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I've recently seen the term skinner box thrown around more often as a derogatory term by reviewers for free-to-play games that use predatory practices to encourage players to spend more money than they actually intend to.

The term seems to originate from the research of a well-known biologist, B.F. Skinner, referring to a device that is used to train animals in biological experiments (such as training mice to solve mazes, or training a parrot to associate a colour with a button). See https://psycnet.apa.org/record/1998-06434-011 for an overview or https://www.sciencedirect.com/science/article/pii/S0003347270800343 for an example. Or read the original paper here. The animal learns to respond in a certain way to a stimulus and receives a food reward for correctly doing so in a reinforcement learning process.

Some semantic change seems to have happened when this word is now used in the game (review) context. Games don't literally trap people in tiny cages and force them to do certain actions to stay alive (that would be a rather unethical experiment in many ways), so it clearly means something different here.

There are many techniques modern game designers employ in free-to-play (and recently, also in paid) games to encourage users to spend money, from the straightforward to the subtle. Some examples are (with an example game that includes this technique):

  • Allowing the purchase of actual straight up power increasing bonuses (skipping content or in multiplayer having advantages over those who don't), Example game: Maplestory.
  • Purchasing 'cosmetics', making the characters look aesthetically better in some way for those who spend. Example game: Dota-2
  • Unlocking 'more stuff' I.e. the gacha or lootbox system where spending money unlocks additional gameplay options via more available characters or items, but what you get is random. Example game: Genshin Impact.
  • Skipping some kind of progression system by spending money. Example: Bloons TD 6
  • Gating 'game time' in some way, requiring a resource necessary to continue playing and then making more of it available for real money. Example: Candy Crush.
  • Making things happen faster in simulation and strategy games when you spend. Example: Clash of Clans.

It's not entirely clear to me which of these techniques fall under the term, i.e. "which are skinner boxes, and which are not?",or if reviewers are using it more as a blanket derogatory term for those types of transactions they personally emotionally disapprove of. Is there an objective or reasoned definition of which variants/strategies generate the 'conditioned responses' Skinner has written about in his papers?

  • What does it mean for a game to be a 'skinner box'?
  • Specifically: What are the requirements?
  • Is there a generally agreed-upon definition?
  • Could it be that this varies from person-to-person?

Footnote:

How it could be subjective (conjecture): what causes addiction, which is very similar to a conditioned response in some ways, varies from person-to-person, thus which techniques qualify as sufficient conditions for a game to be included in the set of 'skinner box' titles are subjective if this is the correct definition for 'skinner box element':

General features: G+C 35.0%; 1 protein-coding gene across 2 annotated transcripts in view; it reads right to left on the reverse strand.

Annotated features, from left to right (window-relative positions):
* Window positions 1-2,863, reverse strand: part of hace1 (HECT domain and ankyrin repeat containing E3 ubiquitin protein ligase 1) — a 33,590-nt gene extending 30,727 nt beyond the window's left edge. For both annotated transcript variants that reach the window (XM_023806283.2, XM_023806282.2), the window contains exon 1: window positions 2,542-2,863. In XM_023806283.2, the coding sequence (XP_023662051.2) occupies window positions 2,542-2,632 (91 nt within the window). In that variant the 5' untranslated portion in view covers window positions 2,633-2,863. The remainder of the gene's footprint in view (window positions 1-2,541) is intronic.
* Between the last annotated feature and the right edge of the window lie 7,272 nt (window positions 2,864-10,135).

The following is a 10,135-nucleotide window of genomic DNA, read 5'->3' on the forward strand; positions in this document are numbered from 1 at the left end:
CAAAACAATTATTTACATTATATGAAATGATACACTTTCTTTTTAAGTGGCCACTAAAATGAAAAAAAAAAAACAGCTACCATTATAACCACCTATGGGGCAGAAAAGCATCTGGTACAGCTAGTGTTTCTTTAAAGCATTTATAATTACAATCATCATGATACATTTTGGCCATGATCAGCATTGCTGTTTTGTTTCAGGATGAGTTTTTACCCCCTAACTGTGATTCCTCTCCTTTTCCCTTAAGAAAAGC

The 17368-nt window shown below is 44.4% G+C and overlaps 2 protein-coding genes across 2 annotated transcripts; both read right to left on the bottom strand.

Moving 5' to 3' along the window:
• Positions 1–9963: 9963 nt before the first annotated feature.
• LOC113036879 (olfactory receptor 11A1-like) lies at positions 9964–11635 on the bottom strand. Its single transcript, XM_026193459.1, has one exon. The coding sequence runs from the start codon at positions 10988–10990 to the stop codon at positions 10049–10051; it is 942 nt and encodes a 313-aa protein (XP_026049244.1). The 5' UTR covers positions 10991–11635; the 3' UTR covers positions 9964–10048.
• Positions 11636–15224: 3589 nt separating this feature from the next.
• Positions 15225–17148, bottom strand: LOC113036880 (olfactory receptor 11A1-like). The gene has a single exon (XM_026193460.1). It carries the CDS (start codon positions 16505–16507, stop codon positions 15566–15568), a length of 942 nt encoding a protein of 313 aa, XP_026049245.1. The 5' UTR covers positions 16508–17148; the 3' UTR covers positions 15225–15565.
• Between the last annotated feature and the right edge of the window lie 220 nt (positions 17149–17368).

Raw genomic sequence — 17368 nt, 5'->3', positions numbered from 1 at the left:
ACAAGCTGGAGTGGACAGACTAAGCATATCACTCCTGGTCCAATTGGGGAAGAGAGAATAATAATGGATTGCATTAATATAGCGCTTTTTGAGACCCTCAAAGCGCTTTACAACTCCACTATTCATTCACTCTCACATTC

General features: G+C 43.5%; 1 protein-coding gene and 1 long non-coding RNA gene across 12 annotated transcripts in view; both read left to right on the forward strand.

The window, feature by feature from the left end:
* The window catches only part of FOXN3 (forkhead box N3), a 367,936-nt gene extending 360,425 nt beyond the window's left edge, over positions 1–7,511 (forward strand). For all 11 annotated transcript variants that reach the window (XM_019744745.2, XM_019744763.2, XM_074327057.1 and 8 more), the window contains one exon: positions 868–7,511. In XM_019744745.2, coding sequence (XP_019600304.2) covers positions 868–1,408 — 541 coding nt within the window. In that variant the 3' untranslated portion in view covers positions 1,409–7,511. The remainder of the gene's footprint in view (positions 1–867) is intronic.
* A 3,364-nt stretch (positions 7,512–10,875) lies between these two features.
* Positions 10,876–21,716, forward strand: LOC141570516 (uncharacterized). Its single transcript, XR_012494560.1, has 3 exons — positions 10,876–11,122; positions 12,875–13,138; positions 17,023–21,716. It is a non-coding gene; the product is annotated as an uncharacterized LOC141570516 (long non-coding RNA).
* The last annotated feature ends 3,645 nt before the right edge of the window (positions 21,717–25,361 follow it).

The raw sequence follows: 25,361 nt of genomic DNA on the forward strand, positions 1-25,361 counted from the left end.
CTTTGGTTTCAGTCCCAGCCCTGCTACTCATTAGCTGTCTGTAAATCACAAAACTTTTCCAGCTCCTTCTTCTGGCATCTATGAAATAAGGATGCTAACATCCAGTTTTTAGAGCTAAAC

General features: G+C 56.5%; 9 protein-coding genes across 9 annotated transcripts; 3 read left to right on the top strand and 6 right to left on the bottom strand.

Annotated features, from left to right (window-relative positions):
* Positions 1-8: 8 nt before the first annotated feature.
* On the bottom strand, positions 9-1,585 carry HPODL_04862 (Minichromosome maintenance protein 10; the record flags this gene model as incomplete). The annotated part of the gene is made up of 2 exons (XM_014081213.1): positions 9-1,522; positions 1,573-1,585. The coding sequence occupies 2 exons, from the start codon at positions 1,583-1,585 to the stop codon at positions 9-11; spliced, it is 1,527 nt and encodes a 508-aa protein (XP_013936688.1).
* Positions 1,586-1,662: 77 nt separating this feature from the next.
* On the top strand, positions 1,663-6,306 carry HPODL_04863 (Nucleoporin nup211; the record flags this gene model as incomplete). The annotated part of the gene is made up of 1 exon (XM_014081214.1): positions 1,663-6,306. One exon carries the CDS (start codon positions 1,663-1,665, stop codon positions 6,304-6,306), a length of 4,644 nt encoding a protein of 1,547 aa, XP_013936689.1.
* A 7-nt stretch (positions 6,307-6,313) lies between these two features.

a to the person reviewing it addictive or enticing element that involves spending real money and conditions them to spend more

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    Reading followup publications, it seems people experimented used a random interval (e.g. the number of presses needed for the next pellet is from 2 to 8), while modern games use just a random probability (1 in 5) which could need more than 8 presses, but both qualify as 'variable ratio/skinnerbox'. I suppose the specific statistical distribution could improve the addictiveness, as I see many of these types of mechanics have complex 'guarantees' against bad luck of some sort (e.g. you get a 3% super-rare guaranteed every 100 rolls). Popular games do data science to achieve maximum profit.
    – aphid
    May 7, 2021 at 9:08
  • Modern games often use far more sophisticated "RNG" algorithms than just random probability. There is a saying among game designers: "The generation of random numbers is too important to be left to chance". Fudging RNG results in order to provide the best possible (or most profitable) game experience is a popular tool in the toolkit of every experienced game designer. "number of kills needed for the next loot drop is from 2 to 8" isn't a particularly unusual mechanic nowadays.
    – Philipp
    May 7, 2021 at 12:00
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    I don't understand why people would play those lousy games when there are much better games. May 7, 2021 at 16:42

3 Answers 3

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The term 'Skinner Box' in game design discussions refers to one of the key findings of the experiments. Skinner found that the behaviour of the animal could be changed based on how the experiment trained (conditioned) them. There were 2 cases that form the basis for the term as it's used today:

  1. The animal had access to a button, and when they pushed the button, a food reward was given every time. In these cases, the animal would push the button a few times, and then stop when they no longer wanted food.